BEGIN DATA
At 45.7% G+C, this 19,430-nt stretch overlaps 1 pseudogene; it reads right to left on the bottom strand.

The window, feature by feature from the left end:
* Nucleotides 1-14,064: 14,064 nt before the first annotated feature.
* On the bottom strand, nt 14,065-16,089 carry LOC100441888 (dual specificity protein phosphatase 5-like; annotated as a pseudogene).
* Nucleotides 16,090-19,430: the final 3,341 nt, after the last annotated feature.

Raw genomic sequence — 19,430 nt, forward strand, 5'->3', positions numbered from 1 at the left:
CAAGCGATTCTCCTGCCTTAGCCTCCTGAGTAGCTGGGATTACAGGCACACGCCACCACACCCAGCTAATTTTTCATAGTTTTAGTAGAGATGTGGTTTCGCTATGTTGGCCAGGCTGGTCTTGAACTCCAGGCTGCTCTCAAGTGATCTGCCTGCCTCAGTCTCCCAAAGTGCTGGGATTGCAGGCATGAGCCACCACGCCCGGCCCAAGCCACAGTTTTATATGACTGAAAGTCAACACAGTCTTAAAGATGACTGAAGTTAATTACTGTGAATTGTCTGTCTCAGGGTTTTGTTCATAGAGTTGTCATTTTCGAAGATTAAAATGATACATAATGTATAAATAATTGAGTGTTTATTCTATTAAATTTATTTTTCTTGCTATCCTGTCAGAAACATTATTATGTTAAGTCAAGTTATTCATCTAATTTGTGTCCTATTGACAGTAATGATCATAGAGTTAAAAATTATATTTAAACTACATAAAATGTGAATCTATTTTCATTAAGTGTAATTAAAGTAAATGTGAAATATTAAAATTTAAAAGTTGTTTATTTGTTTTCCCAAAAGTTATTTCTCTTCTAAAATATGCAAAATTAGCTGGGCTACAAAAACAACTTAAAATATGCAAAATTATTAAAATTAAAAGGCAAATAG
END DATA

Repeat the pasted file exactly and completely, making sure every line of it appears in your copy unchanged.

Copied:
At 45.7% G+C, this 19,430-nt stretch overlaps 1 pseudogene; it reads right to left on the bottom strand.

The window, feature by feature from the left end:
* Nucleotides 1-14,064: 14,064 nt before the first annotated feature.
* On the bottom strand, nt 14,065-16,089 carry LOC100441888 (dual specificity protein phosphatase 5-like; annotated as a pseudogene).
* Nucleotides 16,090-19,430: the final 3,341 nt, after the last annotated feature.

Raw genomic sequence — 19,430 nt, forward strand, 5'->3', positions numbered from 1 at the left:
CAAGCGATTCTCCTGCCTTAGCCTCCTGAGTAGCTGGGATTACAGGCACACGCCACCACACCCAGCTAATTTTTCATAGTTTTAGTAGAGATGTGGTTTCGCTATGTTGGCCAGGCTGGTCTTGAACTCCAGGCTGCTCTCAAGTGATCTGCCTGCCTCAGTCTCCCAAAGTGCTGGGATTGCAGGCATGAGCCACCACGCCCGGCCCAAGCCACAGTTTTATATGACTGAAAGTCAACACAGTCTTAAAGATGACTGAAGTTAATTACTGTGAATTGTCTGTCTCAGGGTTTTGTTCATAGAGTTGTCATTTTCGAAGATTAAAATGATACATAATGTATAAATAATTGAGTGTTTATTCTATTAAATTTATTTTTCTTGCTATCCTGTCAGAAACATTATTATGTTAAGTCAAGTTATTCATCTAATTTGTGTCCTATTGACAGTAATGATCATAGAGTTAAAAATTATATTTAAACTACATAAAATGTGAATCTATTTTCATTAAGTGTAATTAAAGTAAATGTGAAATATTAAAATTTAAAAGTTGTTTATTTGTTTTCCCAAAAGTTATTTCTCTTCTAAAATATGCAAAATTAGCTGGGCTACAAAAACAACTTAAAATATGCAAAATTATTAAAATTAAAAGGCAAATAG